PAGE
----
Saturday, May 10, 2014

Triangle theorems

Most of the theorems about triangles that I read about date from antiquity.  For instance, Euclid's Elements contains many propositions such as
  • The sum of the length of two sides of a triangle is larger than the length of the third side.
  • An isosceles triangle has the two angles at the base equal to each other.
  • Pythagoras Theorem
An interesting theorem is Heron's formula (probably known in Archimedes' time) for the area $A$ of a triangle with sides of lengths a, b,c:
\[ A = \sqrt{s(s-a)(s-b)(s-c)}\]
where $s$ is the semiperimeter defined as $s = \frac{1}{2}(a+b+c)$.  This theorem allows you to calculate the area of a triangle using solely the lengths of the 3 sides.  A similar theorem was discovered by the Chinese independently from the Greeks.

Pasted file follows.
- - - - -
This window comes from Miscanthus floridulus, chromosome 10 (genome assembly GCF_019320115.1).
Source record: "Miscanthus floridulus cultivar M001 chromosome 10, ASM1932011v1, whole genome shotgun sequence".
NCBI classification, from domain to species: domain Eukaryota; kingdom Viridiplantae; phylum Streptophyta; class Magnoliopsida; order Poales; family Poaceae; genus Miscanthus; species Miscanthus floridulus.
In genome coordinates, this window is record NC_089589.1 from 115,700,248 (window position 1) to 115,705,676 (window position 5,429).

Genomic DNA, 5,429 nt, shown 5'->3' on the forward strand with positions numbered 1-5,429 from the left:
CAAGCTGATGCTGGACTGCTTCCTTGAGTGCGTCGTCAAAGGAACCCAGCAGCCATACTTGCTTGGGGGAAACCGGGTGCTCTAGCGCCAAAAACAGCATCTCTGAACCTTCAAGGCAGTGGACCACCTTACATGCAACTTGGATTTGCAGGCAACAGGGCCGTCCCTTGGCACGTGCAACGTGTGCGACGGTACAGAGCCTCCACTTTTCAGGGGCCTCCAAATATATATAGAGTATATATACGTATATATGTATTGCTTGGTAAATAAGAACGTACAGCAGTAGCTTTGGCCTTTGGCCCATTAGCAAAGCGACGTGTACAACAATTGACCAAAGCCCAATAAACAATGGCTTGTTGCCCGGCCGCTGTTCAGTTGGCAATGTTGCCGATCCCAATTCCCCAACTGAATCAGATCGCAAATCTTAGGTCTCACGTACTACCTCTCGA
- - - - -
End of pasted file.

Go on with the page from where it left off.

Of more recent vintage is Routh's theorem, published in 1896, that describes the ratio between a triangle and another triangle generated via the intersection of 3 cevians.

I was pleasantly surprised to hear about 2 new theorems about triangles that have been proved only relatively recently.

  1. Conway's little theorem (1976): A triangle is equilateral if and only if the ratio between the length of any 2 sides is rational and the ratio between any 2 angles is rational.
  2. Grieser and Maronna 2013: Up to congruence, a triangle is determined uniquely by its area, perimeter and the sum of the reciprocals of its angles. 
  • J. Conway, "A Characterization of the Equilateral Triangles and Some Consequences," The Mathematical Intelligencer, 20 March 2014.
  • D. Grieser and S. Maronna, "Hearing the Shape of a Triangle," Notices of AMS, vol. 60, no. 11, pp. 1440-1447, 2013. 

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